April 2014
Volume 55, Issue 13
ARVO Annual Meeting Abstract  |   April 2014
Automated Assessment of Episcleral Venous Pressure during Venomanometry
Author Affiliations & Notes
  • Jay W McLaren
    Ophthalmology, Mayo Clinic, Rochester, MN
  • Arthur J Sit
    Ophthalmology, Mayo Clinic, Rochester, MN
  • Footnotes
    Commercial Relationships Jay McLaren, None; Arthur Sit, AcuMEMS, Inc. (C), Allergan, Inc. (C), Glaukos Corp. (C), Sensimed, AG (C), Sucampo Pharmaceuticals, Inc. (C)
  • Footnotes
    Support None
Investigative Ophthalmology & Visual Science April 2014, Vol.55, 2912. doi:
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      Jay W McLaren, Arthur J Sit; Automated Assessment of Episcleral Venous Pressure during Venomanometry. Invest. Ophthalmol. Vis. Sci. 2014;55(13):2912.

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      © ARVO (1962-2015); The Authors (2016-present)

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Purpose: Episcleral venous pressure (EVP) is determined from the applied pressure that begins to collapse an episcleral vein. However, identifying this endpoint from a video and pressure recording during venomanometry is time consuming. In this study we developed an automated method to determine the pressure that initiates vascular collapse.

Methods: EVP was measured by using a custom computer-controlled episcleral venomanometer in 57 eyes from 29 normal participants. An episcleral vein was recorded by video microscopy through a transparent silicone bulb over the vein while the bulb was inflated linearly to 22 mmHg. After low-pass and homogenization filtering of the green (red-free) image channel in each frame, the average brightness profile across a 0.5 - 1 mm segment of vein was determined by using a custom program, and the peak brightness difference from the center to the edge of the vessel was recorded. A sigmoid function was fitted to the peak brightness vs applied pressure and EVP was assumed to be the pressure where this curve decreased to 0.935 of the initial peak brightness (automated method). EVP was also determined manually by identifying the initial stable peak brightness and the pressure at the beginning of the decrease of peak brightness, determined by back-projection. The automated EVP was compared with manual EVP by using generalized estimating equation models to account to for possible correlation between fellow eyes of the same subjects. The relationship between methods was illustrated by Pearson correlation, and limits of agreement were expressed as the mean difference ± 2 standard deviations of the difference.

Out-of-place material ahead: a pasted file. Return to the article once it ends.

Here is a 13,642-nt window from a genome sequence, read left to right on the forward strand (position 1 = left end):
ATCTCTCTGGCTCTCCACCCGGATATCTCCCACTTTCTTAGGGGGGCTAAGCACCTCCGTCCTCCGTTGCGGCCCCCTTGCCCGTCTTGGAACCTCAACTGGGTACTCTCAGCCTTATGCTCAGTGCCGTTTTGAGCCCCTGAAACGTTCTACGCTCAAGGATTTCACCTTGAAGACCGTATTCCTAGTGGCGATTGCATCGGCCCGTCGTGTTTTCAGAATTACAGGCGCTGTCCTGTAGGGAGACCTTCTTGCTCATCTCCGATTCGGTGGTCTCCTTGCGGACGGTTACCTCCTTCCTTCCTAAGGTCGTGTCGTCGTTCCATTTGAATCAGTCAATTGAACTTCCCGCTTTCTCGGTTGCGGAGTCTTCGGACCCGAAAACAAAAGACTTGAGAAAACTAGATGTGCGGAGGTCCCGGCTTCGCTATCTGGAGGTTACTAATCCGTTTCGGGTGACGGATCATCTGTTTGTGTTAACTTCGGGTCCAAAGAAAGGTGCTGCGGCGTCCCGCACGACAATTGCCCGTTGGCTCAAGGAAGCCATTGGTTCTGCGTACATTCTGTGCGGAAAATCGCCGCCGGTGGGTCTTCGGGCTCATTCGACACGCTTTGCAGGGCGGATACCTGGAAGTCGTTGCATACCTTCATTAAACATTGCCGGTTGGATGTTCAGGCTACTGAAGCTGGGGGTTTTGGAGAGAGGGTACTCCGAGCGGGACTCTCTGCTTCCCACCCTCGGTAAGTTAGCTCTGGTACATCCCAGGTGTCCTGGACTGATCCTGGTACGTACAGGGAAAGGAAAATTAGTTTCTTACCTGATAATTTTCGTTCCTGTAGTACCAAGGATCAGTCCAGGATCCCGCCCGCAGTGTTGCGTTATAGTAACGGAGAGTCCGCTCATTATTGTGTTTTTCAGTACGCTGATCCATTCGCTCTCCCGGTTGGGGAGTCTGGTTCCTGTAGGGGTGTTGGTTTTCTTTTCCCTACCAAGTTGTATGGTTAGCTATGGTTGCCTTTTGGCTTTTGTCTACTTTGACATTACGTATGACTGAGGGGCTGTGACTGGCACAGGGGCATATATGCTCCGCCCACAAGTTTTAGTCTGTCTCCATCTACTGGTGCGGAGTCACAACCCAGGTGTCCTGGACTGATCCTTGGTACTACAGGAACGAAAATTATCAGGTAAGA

Results: Mean EVP was 6.6 ± 2.9 mmHg (± SD) and 6.7 ± 2.7 mmHg by using the automated and manual methods respectively (p=0.46). The two methods were correlated (r=0.96, p<0.001); the mean difference was -0.1 ± 0.8 mmHg and the limits of agreement were -1.7 to 1.5 mmHg. The pattern of vascular collapse was not consistent among trials. A biphasic collapse with an initial slow phase followed by a fast phase was noted in 22 of 57 trials. Vessel brightness was variable during the initial stable phase in 36 trials and during the transition in 13 trials.

Conclusions: Use of the fitted sigmoid curve provides a fast and accurate method to determine EVP from the vessel brightness in episcleral venomanometry. However, variability of vascular collapse must be considered in all methods of analysis.

Keywords: 421 anterior segment • 427 aqueous • 549 image processing  

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